Cruz is far from the first former rival to make up with Trump following a contentious, mudslinging primary. Trump in turn will need his former rivals as he attempts to get health care reform and the rest of his agenda through Congress. But with the level of vitriol and deeply personal attacks on display during the campaign, it’s not just policy disagreements the Republicans will need to forgive.
Here are a few of the other reconciliations that have followed the White House win.
The Florida senator was harsh with the eventual primary winner, calling Trump a “con artist,” an “erratic individual” and “dangerous.” He also compared Trump to North Korean leader Kim Jong-un, saying, “There is a lunatic in North Korea with nuclear weapons, and some would say a lunatic trying to get a hold of nuclear weapons in America, but that’s different.” Rubio also got more personal, suggesting that Trump had small hands, which could signify a deficiency in other parts of his anatomy. This was partially in response to Trump labeling the senator “Little Marco.”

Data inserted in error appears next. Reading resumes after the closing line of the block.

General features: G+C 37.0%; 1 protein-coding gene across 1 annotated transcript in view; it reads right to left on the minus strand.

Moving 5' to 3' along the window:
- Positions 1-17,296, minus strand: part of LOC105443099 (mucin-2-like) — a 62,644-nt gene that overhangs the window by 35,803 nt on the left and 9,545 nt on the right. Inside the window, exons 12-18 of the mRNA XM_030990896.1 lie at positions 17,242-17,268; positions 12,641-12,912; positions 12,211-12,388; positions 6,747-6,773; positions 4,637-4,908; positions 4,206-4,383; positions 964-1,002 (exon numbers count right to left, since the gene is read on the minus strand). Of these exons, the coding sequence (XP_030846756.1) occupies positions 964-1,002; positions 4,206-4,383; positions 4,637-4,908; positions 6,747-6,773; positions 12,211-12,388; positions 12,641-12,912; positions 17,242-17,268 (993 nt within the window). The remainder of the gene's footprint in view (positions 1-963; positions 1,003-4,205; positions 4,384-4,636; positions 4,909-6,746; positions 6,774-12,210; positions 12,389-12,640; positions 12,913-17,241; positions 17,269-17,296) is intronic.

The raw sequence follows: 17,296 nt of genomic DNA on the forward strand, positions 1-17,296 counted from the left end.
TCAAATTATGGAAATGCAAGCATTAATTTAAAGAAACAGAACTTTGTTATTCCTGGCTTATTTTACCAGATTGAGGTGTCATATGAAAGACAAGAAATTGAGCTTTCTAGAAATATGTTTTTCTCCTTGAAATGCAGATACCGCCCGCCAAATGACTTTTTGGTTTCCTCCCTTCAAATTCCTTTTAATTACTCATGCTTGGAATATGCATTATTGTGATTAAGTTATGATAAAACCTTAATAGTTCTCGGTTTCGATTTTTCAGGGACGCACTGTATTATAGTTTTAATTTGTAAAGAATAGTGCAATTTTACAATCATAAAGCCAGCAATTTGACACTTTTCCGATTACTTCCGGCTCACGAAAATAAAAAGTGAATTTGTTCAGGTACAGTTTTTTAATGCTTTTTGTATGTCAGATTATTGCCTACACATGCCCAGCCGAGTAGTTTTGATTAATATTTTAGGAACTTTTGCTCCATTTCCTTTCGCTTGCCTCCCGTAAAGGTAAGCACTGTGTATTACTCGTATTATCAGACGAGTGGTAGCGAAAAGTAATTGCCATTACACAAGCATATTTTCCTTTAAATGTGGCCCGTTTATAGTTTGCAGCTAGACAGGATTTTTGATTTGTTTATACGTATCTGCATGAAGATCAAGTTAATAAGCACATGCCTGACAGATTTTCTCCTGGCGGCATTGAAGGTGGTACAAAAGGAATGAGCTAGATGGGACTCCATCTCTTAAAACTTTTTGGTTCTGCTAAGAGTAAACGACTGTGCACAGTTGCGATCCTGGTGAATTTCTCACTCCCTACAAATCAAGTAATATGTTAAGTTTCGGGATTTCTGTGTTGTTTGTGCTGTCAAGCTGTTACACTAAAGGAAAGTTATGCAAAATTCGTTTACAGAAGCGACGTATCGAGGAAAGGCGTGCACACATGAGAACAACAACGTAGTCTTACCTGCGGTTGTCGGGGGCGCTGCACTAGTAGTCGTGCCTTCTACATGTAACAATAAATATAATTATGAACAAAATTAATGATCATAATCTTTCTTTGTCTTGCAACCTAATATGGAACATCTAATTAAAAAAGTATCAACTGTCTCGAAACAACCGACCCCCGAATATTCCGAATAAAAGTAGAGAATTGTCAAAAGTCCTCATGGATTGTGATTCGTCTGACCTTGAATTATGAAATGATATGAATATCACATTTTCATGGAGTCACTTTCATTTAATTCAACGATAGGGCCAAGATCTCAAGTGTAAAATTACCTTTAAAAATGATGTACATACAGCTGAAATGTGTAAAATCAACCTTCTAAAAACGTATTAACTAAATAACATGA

Despite these comments, Rubio eventually supported and voted for Trump. In the confirmation hearings for Secretary of State Rex Tillerson, Rubio was aggressive with the Exxon-Mobil CEO, and made headlines suggesting he would become the Senate’s prime antagonist to the White House. Rubio eventually voted yes on Tillerson, and attended a White House dinner with his wife last month.